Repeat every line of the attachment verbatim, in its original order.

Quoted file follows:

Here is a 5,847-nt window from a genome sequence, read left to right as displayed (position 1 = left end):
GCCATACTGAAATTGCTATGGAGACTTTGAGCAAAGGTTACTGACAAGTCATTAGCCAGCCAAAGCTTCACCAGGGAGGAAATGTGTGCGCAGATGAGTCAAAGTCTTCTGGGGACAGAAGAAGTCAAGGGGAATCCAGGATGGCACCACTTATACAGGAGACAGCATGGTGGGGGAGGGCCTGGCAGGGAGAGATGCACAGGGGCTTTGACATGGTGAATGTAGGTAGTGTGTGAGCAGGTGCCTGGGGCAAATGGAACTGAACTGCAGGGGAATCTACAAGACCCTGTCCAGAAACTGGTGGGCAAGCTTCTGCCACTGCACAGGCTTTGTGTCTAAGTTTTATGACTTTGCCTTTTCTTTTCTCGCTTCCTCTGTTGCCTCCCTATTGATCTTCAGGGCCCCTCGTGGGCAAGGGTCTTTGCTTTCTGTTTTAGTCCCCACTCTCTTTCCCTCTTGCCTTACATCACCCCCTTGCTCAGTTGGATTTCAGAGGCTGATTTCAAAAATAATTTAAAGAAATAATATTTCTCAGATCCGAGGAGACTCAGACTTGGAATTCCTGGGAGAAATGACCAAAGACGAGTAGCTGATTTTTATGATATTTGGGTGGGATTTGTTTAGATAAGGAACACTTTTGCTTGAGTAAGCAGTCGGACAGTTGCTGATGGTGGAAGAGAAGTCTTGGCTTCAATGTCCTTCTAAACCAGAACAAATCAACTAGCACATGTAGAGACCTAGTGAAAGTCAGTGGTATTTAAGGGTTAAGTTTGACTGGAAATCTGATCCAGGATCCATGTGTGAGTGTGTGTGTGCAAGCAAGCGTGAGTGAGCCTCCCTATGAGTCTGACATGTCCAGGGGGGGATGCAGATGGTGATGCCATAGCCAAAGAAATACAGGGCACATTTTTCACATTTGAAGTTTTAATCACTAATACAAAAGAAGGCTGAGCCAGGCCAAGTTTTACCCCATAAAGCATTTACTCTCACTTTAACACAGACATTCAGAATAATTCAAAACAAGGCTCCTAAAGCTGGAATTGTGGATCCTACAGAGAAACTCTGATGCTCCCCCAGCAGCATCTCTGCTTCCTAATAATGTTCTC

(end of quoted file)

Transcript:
Here is a 5,847-nt window from a genome sequence, read left to right as displayed (position 1 = left end):
GCCATACTGAAATTGCTATGGAGACTTTGAGCAAAGGTTACTGACAAGTCATTAGCCAGCCAAAGCTTCACCAGGGAGGAAATGTGTGCGCAGATGAGTCAAAGTCTTCTGGGGACAGAAGAAGTCAAGGGGAATCCAGGATGGCACCACTTATACAGGAGACAGCATGGTGGGGGAGGGCCTGGCAGGGAGAGATGCACAGGGGCTTTGACATGGTGAATGTAGGTAGTGTGTGAGCAGGTGCCTGGGGCAAATGGAACTGAACTGCAGGGGAATCTACAAGACCCTGTCCAGAAACTGGTGGGCAAGCTTCTGCCACTGCACAGGCTTTGTGTCTAAGTTTTATGACTTTGCCTTTTCTTTTCTCGCTTCCTCTGTTGCCTCCCTATTGATCTTCAGGGCCCCTCGTGGGCAAGGGTCTTTGCTTTCTGTTTTAGTCCCCACTCTCTTTCCCTCTTGCCTTACATCACCCCCTTGCTCAGTTGGATTTCAGAGGCTGATTTCAAAAATAATTTAAAGAAATAATATTTCTCAGATCCGAGGAGACTCAGACTTGGAATTCCTGGGAGAAATGACCAAAGACGAGTAGCTGATTTTTATGATATTTGGGTGGGATTTGTTTAGATAAGGAACACTTTTGCTTGAGTAAGCAGTCGGACAGTTGCTGATGGTGGAAGAGAAGTCTTGGCTTCAATGTCCTTCTAAACCAGAACAAATCAACTAGCACATGTAGAGACCTAGTGAAAGTCAGTGGTATTTAAGGGTTAAGTTTGACTGGAAATCTGATCCAGGATCCATGTGTGAGTGTGTGTGTGCAAGCAAGCGTGAGTGAGCCTCCCTATGAGTCTGACATGTCCAGGGGGGGATGCAGATGGTGATGCCATAGCCAAAGAAATACAGGGCACATTTTTCACATTTGAAGTTTTAATCACTAATACAAAAGAAGGCTGAGCCAGGCCAAGTTTTACCCCATAAAGCATTTACTCTCACTTTAACACAGACATTCAGAATAATTCAAAACAAGGCTCCTAAAGCTGGAATTGTGGATCCTACAGAGAAACTCTGATGCTCCCCCAGCAGCATCTCTGCTTCCTAATAATGTTCTC